Wednesday, February 16, 2011

Robert Pirsig and Dana Loomis

After completing my last few egg tempera paintings I find myself thinking about what kind of art I am producing and about the process used. I am not talking about the egg tempera but I am referring to realistic renderings and abstract work. I have for many years been a realist painter with some interests in abstraction. While attending NSCAD I was for a long while taking drawing classes, before I felt I was ready to even allow myself to advance into painting.

I was very fortunate to have had a painting teacher, Dana Loomis, who was a student of William De Kooning. His work was no longer abstract expressionism but realism. I think he was a great influence on me and why I think the way I do about painting and art. A required reading he gave us to read was, a book by Robert Pirsig, entitled, Zen and The Art of Motorcycle Maintenance. This was another one of my life changing books because it taught me about the importance of balance. Dana had really come out of the decade of modernism lived through post-modernism and then came back to painting realistically. I am of the belief that the figure stills speaks strongest to the audience. Perhaps not because it is the most popular subject matter but because we are human, as social beings we have a strong inclination to and curiosity in observing and understanding ourselves.

When I complete a realistic painting, the critical censor within comes out and I hear negative messages, things like, that arm is out of whack and culminates in a lingering feeling of self doubt about my ability to render at all. I am quite certain this is a common occurrence with many folks involved with the creative process.

I ask myself this question, " Is it really essential that my painting be completely accurate in how it is rendered, or can I mix both realism and abstraction?" You might think, well do what ever you want to do. I am somewhat torn between the two, though I do know I am more drawn to realism and representational art. I would not consider myself an abstract artist, though I do appreciate it.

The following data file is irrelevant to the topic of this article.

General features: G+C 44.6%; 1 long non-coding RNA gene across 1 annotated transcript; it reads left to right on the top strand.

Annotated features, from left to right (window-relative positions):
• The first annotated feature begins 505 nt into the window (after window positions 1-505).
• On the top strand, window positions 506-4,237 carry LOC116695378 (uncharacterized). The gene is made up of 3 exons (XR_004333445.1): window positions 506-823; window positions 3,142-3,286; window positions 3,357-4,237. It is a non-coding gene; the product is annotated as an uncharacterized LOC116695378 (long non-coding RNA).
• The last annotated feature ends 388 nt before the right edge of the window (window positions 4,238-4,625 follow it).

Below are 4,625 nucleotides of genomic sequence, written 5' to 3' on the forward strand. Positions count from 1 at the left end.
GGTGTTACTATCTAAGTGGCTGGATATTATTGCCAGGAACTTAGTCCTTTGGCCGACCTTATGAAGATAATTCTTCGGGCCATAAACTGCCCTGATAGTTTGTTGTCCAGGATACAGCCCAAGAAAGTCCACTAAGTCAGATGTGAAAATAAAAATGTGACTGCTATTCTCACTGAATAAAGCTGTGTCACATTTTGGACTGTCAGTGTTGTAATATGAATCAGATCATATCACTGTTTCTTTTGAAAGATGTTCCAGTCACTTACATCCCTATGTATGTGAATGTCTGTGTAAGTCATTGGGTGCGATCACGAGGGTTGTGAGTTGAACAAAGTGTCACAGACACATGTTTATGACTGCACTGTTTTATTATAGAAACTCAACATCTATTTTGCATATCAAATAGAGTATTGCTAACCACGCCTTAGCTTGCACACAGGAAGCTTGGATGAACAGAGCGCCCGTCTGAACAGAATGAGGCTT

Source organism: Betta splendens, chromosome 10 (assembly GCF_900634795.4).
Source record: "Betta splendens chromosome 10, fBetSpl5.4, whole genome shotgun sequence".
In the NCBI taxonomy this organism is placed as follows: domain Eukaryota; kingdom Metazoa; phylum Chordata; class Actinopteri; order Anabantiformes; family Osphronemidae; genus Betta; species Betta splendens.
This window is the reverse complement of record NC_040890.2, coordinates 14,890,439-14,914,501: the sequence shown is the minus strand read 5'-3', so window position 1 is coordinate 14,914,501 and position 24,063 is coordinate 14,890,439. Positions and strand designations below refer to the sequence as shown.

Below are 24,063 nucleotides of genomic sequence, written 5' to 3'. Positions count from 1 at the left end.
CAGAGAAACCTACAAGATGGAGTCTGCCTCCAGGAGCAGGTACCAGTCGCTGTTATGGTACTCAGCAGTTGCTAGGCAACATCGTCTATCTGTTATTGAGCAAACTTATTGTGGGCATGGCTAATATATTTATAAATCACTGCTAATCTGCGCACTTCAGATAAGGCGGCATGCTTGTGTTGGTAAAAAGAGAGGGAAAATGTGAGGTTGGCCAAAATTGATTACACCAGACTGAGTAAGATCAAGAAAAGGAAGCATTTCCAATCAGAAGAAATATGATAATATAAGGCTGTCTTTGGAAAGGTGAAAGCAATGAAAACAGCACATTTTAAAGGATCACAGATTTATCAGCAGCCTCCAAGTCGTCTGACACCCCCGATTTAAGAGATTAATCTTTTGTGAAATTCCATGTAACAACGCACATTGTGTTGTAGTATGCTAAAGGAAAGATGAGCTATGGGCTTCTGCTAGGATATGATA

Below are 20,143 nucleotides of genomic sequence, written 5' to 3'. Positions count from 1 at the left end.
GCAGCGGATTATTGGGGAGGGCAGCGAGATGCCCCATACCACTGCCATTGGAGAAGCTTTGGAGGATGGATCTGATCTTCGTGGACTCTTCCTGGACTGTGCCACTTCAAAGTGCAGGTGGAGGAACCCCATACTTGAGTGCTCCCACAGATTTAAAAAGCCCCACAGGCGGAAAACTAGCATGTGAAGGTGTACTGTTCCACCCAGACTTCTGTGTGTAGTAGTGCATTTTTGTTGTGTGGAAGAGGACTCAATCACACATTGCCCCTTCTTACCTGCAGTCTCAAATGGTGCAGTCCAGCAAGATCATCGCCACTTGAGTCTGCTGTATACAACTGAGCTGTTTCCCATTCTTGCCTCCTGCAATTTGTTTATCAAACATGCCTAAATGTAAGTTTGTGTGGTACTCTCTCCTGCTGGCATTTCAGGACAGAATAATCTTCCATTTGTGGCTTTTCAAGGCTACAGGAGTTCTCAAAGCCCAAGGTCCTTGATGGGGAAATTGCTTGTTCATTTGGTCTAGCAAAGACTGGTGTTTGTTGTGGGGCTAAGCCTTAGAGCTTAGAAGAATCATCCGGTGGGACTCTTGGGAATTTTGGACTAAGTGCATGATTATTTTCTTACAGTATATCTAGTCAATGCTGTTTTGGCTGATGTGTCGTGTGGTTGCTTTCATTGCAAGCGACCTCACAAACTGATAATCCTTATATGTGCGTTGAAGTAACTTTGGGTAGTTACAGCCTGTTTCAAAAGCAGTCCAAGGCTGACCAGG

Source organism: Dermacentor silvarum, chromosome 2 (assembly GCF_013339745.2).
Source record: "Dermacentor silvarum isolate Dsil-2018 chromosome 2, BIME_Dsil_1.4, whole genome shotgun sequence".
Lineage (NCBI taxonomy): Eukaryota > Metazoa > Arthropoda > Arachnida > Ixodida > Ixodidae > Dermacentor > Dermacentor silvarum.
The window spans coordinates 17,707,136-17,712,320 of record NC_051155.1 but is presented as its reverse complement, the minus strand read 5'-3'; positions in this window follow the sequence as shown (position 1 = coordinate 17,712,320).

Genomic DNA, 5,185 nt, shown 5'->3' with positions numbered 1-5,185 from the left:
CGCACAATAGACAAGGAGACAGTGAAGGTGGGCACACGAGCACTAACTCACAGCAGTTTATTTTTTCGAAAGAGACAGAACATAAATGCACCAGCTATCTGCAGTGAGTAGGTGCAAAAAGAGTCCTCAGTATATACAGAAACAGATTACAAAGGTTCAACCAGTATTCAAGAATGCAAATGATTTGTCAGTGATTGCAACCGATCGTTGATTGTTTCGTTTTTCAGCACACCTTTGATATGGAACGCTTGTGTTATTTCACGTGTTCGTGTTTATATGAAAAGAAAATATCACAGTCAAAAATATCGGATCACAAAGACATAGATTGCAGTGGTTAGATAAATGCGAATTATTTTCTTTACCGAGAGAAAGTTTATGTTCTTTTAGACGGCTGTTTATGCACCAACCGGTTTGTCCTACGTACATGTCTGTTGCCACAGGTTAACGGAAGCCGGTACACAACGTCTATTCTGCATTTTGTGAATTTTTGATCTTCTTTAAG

I don't really have anything to conclude but am thinking out loud and trying to understand and clarify for myself what it is I am doing and why, I think this is what it means to be an artist. I do think I have answered my own question. It is all about balance. between classical and romantic thought. I can't have one with out the other , I want and need both.

“ The attitude that nature is chaotic and that the artist puts order into it is a very absurd point of view, I think. All that we can hope for is to put some order into ourselves. ”
— Willem de Kooning


Chad Wooters said...

This kind of careful reflection is exactly why I follow this blog. In some sense, even realistic images are “abstracted” from their objects. Artists pick and choose which qualities to depict. Likewise the degree of expression varies from tight brushwork to splashes that cease to reference any external object. To my mind the question is this: why does an artist choose to favor one approach over another? It seems to me that the more realistic a face is shown, the more it becomes a specific person and not the general idea of a person. I’m not convinced that non-objective work is anything beyond decoration, not to be dismissive, ornamentation is after all a proper function of art.

Unknown said...

Chad, thank you. I enjoy your reflective thoughts as well! I don't so much think of art as ornamentation and I question the "proper functions" of art. I would like to hear you extrapolate further on this idea. Thanks so much for your imput Chad!